(Above) With the SF reflected in a 47-year-old female specimen, the lumbar triangle fat deposit (LFD) superior to the gluteus maximus and perforator vessel is visible. The perforator vessel (PV) represents the inferior boundary of the dorsum. (Below) DAT elevated in a 55-year-old female specimen reveals that the thickness of DAT reaches its peak lateral to the erector spinae (ES) and superior to the posterior superior iliac spine and gradually thins inward, upward, and downward.

To verify whether there are regional differences in the biomechanics of the SFS and whether such differences are consistent with the degree of subcutaneous tissue attachment, we proposed the concept of deformation rate to quantify the strength of the SFS and performed the following steps to measure it. Six points are taken at equal intervals on the long incision across the dorsum. A tensile stretch of 5 N was applied to each point through two pulleys fixed above the dissection table. (See Figure, Supplemental Digital Content 1, which shows a schematic demonstrating the measurement approach for determining the deformation rate, The deformation distance (L) of the retinaculum cutis was measured and the deformation rate at each point was obtained using the following formula:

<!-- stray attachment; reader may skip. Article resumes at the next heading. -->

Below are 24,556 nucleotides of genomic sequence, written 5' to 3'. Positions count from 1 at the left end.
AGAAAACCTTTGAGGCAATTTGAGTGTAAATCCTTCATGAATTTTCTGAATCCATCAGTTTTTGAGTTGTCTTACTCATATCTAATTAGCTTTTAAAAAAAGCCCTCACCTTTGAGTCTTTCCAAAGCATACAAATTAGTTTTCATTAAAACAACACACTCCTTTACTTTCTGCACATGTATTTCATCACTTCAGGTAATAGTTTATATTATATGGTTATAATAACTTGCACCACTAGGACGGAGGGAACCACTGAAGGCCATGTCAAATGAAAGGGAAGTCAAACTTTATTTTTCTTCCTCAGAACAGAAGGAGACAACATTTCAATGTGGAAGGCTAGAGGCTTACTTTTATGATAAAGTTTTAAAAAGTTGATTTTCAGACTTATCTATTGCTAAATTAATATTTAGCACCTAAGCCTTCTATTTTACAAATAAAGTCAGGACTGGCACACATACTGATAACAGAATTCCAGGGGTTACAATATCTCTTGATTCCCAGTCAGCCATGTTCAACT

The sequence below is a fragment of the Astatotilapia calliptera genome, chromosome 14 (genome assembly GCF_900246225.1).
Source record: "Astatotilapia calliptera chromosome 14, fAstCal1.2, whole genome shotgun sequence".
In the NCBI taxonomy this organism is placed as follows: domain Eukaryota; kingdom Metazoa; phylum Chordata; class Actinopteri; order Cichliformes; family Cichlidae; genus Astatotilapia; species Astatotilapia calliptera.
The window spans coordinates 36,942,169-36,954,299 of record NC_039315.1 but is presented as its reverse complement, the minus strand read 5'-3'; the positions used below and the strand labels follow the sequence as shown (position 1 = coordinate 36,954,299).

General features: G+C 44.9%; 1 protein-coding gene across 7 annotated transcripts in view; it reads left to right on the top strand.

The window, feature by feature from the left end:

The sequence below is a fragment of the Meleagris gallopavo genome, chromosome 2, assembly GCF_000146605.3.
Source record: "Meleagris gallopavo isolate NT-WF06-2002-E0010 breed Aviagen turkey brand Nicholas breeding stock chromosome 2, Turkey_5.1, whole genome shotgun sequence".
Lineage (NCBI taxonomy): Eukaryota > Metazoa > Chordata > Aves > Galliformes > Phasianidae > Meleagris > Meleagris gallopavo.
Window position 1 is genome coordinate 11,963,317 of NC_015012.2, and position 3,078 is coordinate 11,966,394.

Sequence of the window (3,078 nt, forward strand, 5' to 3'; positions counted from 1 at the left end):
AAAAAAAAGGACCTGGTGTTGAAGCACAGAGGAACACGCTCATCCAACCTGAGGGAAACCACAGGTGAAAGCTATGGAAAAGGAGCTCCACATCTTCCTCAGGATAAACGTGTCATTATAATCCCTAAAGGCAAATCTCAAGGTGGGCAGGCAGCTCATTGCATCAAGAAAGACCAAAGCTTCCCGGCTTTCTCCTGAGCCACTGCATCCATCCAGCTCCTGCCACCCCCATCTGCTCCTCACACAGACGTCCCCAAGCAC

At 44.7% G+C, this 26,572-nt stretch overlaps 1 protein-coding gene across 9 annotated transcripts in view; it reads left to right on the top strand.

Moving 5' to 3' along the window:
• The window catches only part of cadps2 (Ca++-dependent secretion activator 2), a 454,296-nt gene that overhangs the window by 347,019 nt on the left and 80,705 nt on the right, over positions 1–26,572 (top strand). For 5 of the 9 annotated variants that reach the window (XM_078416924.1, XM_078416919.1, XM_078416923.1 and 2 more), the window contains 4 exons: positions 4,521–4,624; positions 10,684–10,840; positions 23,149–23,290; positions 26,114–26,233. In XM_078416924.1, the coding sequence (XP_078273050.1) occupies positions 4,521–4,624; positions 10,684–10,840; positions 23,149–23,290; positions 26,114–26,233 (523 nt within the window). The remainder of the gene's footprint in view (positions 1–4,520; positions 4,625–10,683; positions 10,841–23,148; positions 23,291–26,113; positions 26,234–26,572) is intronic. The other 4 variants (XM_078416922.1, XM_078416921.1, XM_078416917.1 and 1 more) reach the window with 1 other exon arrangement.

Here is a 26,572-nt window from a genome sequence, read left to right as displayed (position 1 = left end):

Statistical analyses were performed with SPSS version 25 (IBM Corp.). Continuous variables were recorded as means and standard errors. The Shapiro-Wilk test was used to determine whether the data followed a normal distribution. An analysis of variance test was performed to test for differences in deformation rate among the groups. If a statistically significant difference was found with the analysis of variance, the Tamhane test was used as a post hoc multiple comparison test when the variances were not homogeneous. Data were visualized using GraphPad Prism version 8 (GraphPad Software, Inc.).


Dorsal Anatomical Layers and Fat Distribution

The SAT in the back was thick and evenly distributed, with few regional changes (Fig. 1). Further comparison of superficial fat thickness on the back and buttocks also showed no regional changes (Fig. 2). Vertically oriented retinacula cutis superficialis (RCS) were discovered between the skin and the superficial fascia (SF). The RCS are dense and concentrated in the back, dividing the SAT into cube-shaped units.

The SAT and DAT are separated by the SF. The SF between the thoracic vertebrae and the scapula, the dorsal thoracic fascia, is dense and possesses abundant vascularity. The SF and deep fascia are connected at the spinous processes and form zones of adherence, thus separating the SSC on both sides of the back, which allows the SSC on each side to function independently. The same connection of SF and deep fascia is observed at the medial border of the scapula and along the iliac crest.